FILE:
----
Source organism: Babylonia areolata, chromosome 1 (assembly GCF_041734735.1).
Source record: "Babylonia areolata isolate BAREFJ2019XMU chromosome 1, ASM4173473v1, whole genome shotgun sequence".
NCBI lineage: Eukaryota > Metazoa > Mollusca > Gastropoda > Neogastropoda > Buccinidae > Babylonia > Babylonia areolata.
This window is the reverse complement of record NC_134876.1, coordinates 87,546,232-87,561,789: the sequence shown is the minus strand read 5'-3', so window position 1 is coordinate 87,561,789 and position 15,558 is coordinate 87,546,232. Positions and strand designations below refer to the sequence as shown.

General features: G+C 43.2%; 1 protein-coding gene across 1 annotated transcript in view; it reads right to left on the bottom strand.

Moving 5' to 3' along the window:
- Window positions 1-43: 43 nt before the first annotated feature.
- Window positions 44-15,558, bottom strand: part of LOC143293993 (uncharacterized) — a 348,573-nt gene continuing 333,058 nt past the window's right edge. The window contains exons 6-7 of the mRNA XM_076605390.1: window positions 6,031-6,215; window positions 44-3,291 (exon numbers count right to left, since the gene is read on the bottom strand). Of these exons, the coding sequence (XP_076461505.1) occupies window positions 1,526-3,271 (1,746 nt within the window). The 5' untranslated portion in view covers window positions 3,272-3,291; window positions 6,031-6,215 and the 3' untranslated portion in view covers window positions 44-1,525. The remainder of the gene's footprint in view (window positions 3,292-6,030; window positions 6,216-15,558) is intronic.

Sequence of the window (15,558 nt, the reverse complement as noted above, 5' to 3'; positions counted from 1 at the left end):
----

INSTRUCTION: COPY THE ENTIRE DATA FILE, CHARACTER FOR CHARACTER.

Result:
Source organism: Babylonia areolata, chromosome 1 (assembly GCF_041734735.1).
Source record: "Babylonia areolata isolate BAREFJ2019XMU chromosome 1, ASM4173473v1, whole genome shotgun sequence".
NCBI lineage: Eukaryota > Metazoa > Mollusca > Gastropoda > Neogastropoda > Buccinidae > Babylonia > Babylonia areolata.
This window is the reverse complement of record NC_134876.1, coordinates 87,546,232-87,561,789: the sequence shown is the minus strand read 5'-3', so window position 1 is coordinate 87,561,789 and position 15,558 is coordinate 87,546,232. Positions and strand designations below refer to the sequence as shown.

General features: G+C 43.2%; 1 protein-coding gene across 1 annotated transcript in view; it reads right to left on the bottom strand.

Moving 5' to 3' along the window:
- Window positions 1-43: 43 nt before the first annotated feature.
- Window positions 44-15,558, bottom strand: part of LOC143293993 (uncharacterized) — a 348,573-nt gene continuing 333,058 nt past the window's right edge. The window contains exons 6-7 of the mRNA XM_076605390.1: window positions 6,031-6,215; window positions 44-3,291 (exon numbers count right to left, since the gene is read on the bottom strand). Of these exons, the coding sequence (XP_076461505.1) occupies window positions 1,526-3,271 (1,746 nt within the window). The 5' untranslated portion in view covers window positions 3,272-3,291; window positions 6,031-6,215 and the 3' untranslated portion in view covers window positions 44-1,525. The remainder of the gene's footprint in view (window positions 3,292-6,030; window positions 6,216-15,558) is intronic.

Sequence of the window (15,558 nt, the reverse complement as noted above, 5' to 3'; positions counted from 1 at the left end):